While the reference system included 12 infrared cameras and 61 retro-reflective markers attached to each patient’s body, the RGB-D setup comprised a single camera, containing an infrared sensor, placed in front of the participant.
Three-dimensional (3-D) body posture and motion data provided by both systems were used to obtain 15 spatiotemporal — distance, time and velocity — gait phases and eight kinematic gait parameters, which were relative to joint angles, velocity, and acceleration.
Parameters were measured for each gait cycle and included gait speed, step duration and length, and the duration of stance — when both feet are on the ground — and swing, which is when the reference foot is not on the ground.
Using different methods to compare the two motion capture systems, researchers saw that the RGB-D camera provided an excellent correlation with the reference system for most spatiotemporal parameters (11 of 15), and a good agreement for one kinematic parameter — minimum elbow angle.
The total body center of mass (TBCM) sway, a parameter “important for studying the patients’ balance during gait,” also had an excellent-to-moderate performance, the researchers noted.
“The obtained results show that an affordable, portable and non-invasive system based on an RGB-D camera can accurately obtain most of the studied gait parameters,” they said.
“These quantified gait parameters can be used to develop a more objective and fine-grained motor/gait assessment scale,” which could help doctors reach “an earlier and better TTR-FAP diagnosis and/or a more optimized treatment during patient follow-up, leading to the improvement of the patients’ quality of life,” the team said.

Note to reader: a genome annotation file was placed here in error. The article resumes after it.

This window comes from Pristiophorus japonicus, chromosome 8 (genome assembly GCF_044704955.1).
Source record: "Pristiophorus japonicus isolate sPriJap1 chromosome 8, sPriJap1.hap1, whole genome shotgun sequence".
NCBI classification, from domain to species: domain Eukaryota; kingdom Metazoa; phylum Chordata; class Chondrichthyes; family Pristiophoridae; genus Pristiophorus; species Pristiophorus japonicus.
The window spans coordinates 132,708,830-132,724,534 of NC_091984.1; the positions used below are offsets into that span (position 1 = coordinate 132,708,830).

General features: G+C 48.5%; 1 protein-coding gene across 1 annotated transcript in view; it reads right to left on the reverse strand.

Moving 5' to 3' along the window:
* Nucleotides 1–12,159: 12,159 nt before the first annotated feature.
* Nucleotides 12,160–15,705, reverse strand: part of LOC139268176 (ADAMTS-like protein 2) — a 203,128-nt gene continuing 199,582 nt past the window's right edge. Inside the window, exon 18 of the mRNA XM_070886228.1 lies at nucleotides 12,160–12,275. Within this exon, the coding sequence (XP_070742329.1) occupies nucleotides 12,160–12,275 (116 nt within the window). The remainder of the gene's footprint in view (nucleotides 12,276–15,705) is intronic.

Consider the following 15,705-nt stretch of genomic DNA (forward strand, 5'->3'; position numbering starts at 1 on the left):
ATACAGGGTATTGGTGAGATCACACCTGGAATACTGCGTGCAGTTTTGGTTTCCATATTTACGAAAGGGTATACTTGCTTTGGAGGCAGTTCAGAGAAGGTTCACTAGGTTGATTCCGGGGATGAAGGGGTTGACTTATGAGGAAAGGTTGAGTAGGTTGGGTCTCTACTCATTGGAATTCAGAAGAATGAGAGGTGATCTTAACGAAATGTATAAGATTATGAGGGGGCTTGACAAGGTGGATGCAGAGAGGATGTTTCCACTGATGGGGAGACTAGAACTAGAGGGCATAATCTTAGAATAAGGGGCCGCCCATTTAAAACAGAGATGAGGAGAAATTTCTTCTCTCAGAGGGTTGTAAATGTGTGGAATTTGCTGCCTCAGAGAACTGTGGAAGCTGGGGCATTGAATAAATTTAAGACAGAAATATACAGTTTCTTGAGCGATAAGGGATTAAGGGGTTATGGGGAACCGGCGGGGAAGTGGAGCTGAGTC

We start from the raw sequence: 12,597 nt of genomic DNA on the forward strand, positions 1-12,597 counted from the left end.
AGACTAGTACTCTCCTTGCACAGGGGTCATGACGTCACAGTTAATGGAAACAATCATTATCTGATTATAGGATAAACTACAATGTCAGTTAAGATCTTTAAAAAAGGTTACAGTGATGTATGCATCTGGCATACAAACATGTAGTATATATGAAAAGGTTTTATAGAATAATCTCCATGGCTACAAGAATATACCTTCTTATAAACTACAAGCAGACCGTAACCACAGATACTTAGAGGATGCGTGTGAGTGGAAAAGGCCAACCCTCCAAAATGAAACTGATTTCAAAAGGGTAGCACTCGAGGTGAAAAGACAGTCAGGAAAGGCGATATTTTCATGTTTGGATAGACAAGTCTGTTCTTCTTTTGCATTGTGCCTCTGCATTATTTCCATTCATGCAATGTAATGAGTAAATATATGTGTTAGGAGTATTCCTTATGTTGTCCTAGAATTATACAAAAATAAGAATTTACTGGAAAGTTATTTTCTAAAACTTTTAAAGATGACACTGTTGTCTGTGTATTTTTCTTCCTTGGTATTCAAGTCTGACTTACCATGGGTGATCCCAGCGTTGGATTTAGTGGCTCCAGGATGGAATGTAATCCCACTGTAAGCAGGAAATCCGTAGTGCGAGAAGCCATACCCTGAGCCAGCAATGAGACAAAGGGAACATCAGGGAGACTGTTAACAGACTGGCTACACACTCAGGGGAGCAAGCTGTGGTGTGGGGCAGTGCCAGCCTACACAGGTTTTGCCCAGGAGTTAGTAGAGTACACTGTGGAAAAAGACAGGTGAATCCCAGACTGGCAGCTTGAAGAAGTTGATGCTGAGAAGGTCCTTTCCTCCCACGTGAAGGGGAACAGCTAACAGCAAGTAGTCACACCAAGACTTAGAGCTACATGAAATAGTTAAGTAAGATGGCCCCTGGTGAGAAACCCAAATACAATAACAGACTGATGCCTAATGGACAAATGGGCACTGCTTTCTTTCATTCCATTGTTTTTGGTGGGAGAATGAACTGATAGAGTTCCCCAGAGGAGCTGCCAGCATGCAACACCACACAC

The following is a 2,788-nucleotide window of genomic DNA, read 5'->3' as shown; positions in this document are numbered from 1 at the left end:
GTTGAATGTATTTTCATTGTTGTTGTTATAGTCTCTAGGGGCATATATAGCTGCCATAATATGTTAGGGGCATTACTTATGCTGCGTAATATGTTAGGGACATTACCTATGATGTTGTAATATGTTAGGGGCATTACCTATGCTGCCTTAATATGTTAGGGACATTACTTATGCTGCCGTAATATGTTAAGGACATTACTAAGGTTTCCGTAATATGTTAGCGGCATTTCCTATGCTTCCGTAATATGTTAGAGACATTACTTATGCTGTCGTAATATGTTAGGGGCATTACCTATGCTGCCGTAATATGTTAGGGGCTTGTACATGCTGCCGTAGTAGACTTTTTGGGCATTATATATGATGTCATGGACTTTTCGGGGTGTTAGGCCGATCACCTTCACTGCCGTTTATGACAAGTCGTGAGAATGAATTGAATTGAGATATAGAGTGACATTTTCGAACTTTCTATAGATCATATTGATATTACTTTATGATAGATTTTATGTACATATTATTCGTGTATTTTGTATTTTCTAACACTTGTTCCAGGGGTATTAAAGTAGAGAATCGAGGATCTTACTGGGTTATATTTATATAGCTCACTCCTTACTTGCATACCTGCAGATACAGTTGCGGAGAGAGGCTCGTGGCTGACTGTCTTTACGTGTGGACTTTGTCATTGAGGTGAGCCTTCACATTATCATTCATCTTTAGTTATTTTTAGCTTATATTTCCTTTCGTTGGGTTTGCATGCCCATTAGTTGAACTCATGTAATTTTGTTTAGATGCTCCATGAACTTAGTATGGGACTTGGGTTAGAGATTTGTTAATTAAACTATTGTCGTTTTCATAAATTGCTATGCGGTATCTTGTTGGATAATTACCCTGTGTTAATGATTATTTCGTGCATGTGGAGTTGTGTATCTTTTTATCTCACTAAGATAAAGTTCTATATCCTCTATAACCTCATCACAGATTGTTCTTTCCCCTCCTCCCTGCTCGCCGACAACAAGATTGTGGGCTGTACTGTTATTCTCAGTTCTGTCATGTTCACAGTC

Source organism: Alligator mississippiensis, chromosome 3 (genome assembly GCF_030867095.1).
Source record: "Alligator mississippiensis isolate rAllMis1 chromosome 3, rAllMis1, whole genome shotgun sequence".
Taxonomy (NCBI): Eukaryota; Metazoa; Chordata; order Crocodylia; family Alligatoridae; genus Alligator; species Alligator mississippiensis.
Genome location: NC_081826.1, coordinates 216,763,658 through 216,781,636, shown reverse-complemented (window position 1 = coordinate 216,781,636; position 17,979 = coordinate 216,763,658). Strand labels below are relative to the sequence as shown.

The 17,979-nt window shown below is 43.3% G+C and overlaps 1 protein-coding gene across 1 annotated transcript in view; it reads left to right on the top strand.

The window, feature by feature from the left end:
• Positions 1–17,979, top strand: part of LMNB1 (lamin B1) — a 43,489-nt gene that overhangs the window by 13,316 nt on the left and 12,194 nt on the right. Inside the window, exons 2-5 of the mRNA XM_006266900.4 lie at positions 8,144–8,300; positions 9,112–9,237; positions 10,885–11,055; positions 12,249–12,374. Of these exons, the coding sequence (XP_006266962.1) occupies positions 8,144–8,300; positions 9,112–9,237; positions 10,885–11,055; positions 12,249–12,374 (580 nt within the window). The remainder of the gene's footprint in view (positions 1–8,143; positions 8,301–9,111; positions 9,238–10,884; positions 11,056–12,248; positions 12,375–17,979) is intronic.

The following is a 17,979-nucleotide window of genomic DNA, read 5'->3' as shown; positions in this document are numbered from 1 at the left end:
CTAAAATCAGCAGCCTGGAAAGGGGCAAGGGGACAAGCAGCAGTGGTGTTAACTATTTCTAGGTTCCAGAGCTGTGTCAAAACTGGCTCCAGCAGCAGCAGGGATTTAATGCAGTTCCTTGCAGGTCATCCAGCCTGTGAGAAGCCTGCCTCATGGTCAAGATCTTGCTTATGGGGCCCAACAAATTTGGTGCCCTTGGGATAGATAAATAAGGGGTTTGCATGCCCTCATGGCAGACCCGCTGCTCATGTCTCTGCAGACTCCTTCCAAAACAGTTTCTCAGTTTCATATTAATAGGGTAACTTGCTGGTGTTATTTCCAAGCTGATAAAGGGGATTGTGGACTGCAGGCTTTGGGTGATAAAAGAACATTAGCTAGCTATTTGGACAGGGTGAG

Future studies could explore whether RGB-D cameras can be used to distinguish between different disease stages or detect fine changes in gait patterns during disease progression, the researchers said.
Ana is a biomedical scientist with a strong enthusiasm for communication and innovation. As a science writer she hopes to bring the latest medical advances closer to the public, particularly to those most in need of them. Ana holds a PhD in Biomedical Sciences from the University of Lisbon, Portugal, where she specialized in genetics, molecular biology, and infectious diseases.
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Margarida graduated with a BS in Health Sciences from the University of Lisbon and a MSc in Biotechnology from Instituto Superior Técnico (IST-UL). She worked as a molecular biologist research associate at a Cambridge UK-based biotech company that discovers and develops therapeutic, fully human monoclonal antibodies.
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Ana is a biomedical scientist with a strong enthusiasm for communication and innovation. As a science writer she hopes to bring the latest medical advances closer to the public, particularly to those most in need of them. Ana holds a PhD in Biomedical Sciences from the University of Lisbon, Portugal, where she specialized in genetics, molecular biology, and infectious diseases.